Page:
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the world; for it would be an endless task: and, without a word more being said, the horrible blindness of the human mind sufficiently appears from such a multiplicity of corruptions. I pass over the rude and unlearned vulgar. But among the philosophers, (s) who attempted with reason and learning to penetrate heaven, how shameful is the diversity! In proportion to the vigour of his natural genius, and the polish acquired by art and science, each of them seemed to give the more specious colouring to his own opinion: but, on a close inspection, you will find them all fading colours. The Stoics said, in their own opinion very shrewdly, that from all the parts of nature may be collected various names of God, but yet that the one God is not therefore divided, (t) As if we were not already too much inclined to vanity, without being farther and more violently seduced into error, by the notion of such a various abundance of gods. The mystical theology of the Egyptians also shews, that they all sedulously endeavoured to preserve the appearance of reason in the midst of their folly, (v) And any thing apparently probable might, at first sight, perhaps deceive the simple and incautious; but there never was any human invention by which religion was not basely corrupted. And this confused diversity emboldened the Epicureans, and other gross despisers of piety, to reject all idea of God. For, seeing the wisest of men contending with each other for contrary opinions, they hesitated not, from their dissentions, and from the frivolous and absurd doctrines maintained by the different parties, to infer, that it was vain and foolish for men to torment themselves with investigations concerning God, who does not exist. And this they thought they might do with impunity, supposing that a compendious denial of any God at all, would be better than feigning uncertain gods, and thereby occasioning endless controversies. They reason very ignorantly, or rather endeavour to conceal their own impiety behind the ignorance of men, which not at all justifies any encroachment on God. But from the general confession, that there is no subject productive of so many dis-

(«) Lactam Institut div.

(r) Seneca, lib. 4. de benef. Sec.

(v) Plutarch. Tib. 1. de Isid. W Osirid. Cie. lib. 1. de Nat. Deor.

sentions among the learned as well as the unlearned, it is inferred, that the minds of men, which err so much in investigations concerning God, are extremely blind and stupid in celestial mysteries. Others commend the answer of Si. monides, (w) who, being asked by Hiero the Tyrant, what God was, requested a day to consider it. When the tyrant, the next day, repeated the inquiry, he begged to be allowed two days longer. And, having often doubled the number of days, at length answered, "The longer I consider the subject, the more obscure it appears to me." He prudently suspended his opinion on a subject so obscure to him; yet this shews, that men, who are taught only by nature, have no certain, sound, or distinct knowledge, but are confined to confused principles; so that they worship an unknown God.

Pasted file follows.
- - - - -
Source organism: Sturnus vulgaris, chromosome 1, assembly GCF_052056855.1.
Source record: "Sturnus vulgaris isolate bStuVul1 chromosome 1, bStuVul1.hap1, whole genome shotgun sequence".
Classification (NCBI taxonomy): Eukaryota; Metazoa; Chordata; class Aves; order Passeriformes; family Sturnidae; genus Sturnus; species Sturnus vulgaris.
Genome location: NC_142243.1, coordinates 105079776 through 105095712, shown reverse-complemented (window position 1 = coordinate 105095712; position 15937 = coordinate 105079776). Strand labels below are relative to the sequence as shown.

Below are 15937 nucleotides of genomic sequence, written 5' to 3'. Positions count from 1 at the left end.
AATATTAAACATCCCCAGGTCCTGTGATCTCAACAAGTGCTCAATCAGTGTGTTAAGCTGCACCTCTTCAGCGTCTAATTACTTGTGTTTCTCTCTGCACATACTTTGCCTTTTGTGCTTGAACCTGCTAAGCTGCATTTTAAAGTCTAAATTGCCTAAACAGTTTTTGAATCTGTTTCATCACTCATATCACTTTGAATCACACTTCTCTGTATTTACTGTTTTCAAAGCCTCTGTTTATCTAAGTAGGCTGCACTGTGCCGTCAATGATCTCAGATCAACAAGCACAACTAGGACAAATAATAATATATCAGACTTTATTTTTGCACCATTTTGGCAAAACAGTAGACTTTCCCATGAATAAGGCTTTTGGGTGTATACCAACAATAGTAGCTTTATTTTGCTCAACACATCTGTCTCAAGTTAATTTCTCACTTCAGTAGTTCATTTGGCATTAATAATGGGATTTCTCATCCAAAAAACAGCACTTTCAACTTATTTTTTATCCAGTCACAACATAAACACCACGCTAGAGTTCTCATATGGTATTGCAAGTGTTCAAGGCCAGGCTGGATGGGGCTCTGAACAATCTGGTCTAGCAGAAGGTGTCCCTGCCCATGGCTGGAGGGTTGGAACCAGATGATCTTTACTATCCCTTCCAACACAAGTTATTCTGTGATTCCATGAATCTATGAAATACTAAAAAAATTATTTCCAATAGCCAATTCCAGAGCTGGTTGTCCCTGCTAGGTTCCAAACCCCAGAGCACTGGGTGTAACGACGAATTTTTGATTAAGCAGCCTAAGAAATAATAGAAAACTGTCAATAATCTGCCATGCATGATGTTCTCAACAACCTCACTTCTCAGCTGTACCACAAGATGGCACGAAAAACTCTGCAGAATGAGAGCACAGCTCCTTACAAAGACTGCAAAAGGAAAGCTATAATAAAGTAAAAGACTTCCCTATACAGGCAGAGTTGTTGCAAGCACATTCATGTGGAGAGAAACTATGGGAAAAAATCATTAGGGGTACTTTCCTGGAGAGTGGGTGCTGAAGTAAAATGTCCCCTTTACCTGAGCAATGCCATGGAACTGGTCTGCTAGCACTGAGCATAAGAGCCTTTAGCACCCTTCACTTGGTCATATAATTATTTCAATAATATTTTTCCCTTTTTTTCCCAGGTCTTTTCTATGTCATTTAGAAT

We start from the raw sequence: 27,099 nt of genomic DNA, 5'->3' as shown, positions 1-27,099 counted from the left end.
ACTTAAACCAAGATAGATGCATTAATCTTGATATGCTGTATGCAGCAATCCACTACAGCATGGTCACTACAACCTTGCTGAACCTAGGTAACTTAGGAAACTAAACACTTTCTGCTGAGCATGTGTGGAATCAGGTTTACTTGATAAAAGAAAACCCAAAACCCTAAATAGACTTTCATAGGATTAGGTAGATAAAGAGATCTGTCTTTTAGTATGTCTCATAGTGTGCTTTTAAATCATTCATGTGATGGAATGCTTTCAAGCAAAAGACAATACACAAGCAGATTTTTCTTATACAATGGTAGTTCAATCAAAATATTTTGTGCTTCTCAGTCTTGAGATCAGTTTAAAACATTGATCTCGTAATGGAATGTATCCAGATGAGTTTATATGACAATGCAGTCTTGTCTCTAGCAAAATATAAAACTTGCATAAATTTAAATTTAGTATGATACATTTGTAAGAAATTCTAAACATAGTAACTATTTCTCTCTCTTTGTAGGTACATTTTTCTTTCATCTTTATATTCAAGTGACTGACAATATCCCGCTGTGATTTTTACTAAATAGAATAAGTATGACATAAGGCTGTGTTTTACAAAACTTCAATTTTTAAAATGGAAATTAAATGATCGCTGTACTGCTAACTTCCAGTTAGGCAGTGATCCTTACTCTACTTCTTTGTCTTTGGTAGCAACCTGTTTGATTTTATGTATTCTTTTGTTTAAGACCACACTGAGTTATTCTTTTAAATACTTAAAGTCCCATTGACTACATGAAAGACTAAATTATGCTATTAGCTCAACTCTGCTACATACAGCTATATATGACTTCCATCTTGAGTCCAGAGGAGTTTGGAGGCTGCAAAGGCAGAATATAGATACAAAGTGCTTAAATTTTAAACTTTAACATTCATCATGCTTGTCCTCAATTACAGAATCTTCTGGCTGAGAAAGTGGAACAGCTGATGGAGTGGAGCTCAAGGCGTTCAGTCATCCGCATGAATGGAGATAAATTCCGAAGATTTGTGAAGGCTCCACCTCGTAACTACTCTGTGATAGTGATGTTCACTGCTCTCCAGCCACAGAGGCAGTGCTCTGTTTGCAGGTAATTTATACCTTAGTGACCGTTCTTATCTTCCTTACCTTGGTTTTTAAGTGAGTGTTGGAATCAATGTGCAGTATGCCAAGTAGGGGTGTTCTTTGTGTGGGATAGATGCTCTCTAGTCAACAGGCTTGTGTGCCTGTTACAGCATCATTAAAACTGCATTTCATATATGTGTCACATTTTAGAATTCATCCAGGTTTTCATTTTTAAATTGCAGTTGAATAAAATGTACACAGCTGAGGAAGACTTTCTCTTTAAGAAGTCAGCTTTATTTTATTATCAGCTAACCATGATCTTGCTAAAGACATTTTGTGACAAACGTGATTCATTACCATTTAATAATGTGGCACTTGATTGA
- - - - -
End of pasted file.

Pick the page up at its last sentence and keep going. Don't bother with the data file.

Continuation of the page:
XIII. Now it must also be maintained, that whoever adulterates the pure religion, (which must necessarily be the case of all who are influenced by their own imagination,) he is guilty of a departure from the one God. They will profess, indeed, a different intention: but what they intend, or what they persuade themselves, is of little importance; since the Holy Spirit pronounces all to be apostates, who, in the darkness of their minds, substitute demons in the place of God. For this reason Paul declares the Ephesians to have been "without God" (x)-. till they had learned from the Gospel the worship of the true God. Nor should this be restricted to one nation only, since, in another place, he asserts of men in general, that they "became vain in their imaginations," (y) after the majesty of the Creator had been discovered to them in the structure of the world. And therefore the Scripture, to make room for the only true God, condemns, as false and lying, whatever was formerly worshipped as divine among the Gentiles; (z) and leaves no deity but in mount Sion, where flourished the peculiar knowledge of God. Indeed, among the Gentiles, the Samaritans, in the days of Christ, seemed to approach very nearly to true piety; yet we hear, from the mouth of Christ, that they " worshipped they knew not what:" (a) whence it follows, that they were under a vain and erroneous

(to) Cic. lib. 1. de Nat Deor. (*) Ephes. u. 12.

(y) Rom. i. 21. (it) Heb. ii. 18, 20. (a) John iv. 22.

delusion. In fine, though they were not all the subjects of gross vices, or open idolaters, there was no pure and approved religion, their notions being founded only in common sense. For though there were a few uninfected with the madness of the vulgar, this assertion of Paul remains unshaken, that "none of the princes of this world knew the wisdom of God." (b) But if the most exalted have been involved in the darkness of error, what must be said of the dregs of the people? Wherefore it is not surprising if the Holy Spirit reject, as spurious, every form of worship which is of human contrivance: because, in the mysteries of heaven, an opinion acquired by human means, though it may not always produce an immense mass of errors, yet always produces some. And though no worse consequence follow, it is no trivial fault, to worship, at an uncertainty, an unknown god: of which, however, Christ pronounces all to be guilty, who have not been taught by the law what god they ought to worship. And indeed the best legislators have proceeded no farther than to declare religion to be founded on common consent. And even Socrates, in Xenophon, (c) praises the answer of Apollo, which directed that every man should worship the gods according to the rites of his country, and the custom of his own city. But whence had mortals this right of determining, by their own authority, what far exceeds all the world? or who could so acquiesce in the decrees of the rulers or the ordinances of the people, as without hesitation to receive a god delivered to him by the authority of man? Every man will rather abide by his own judgment, than be subject to the will of another. Since, then, the following of the custom of a city, or the consent of antiquity, in divine worship, is too weak and frail a bond of piety, it remains for God himself to give a revelation concerning himself from heaven.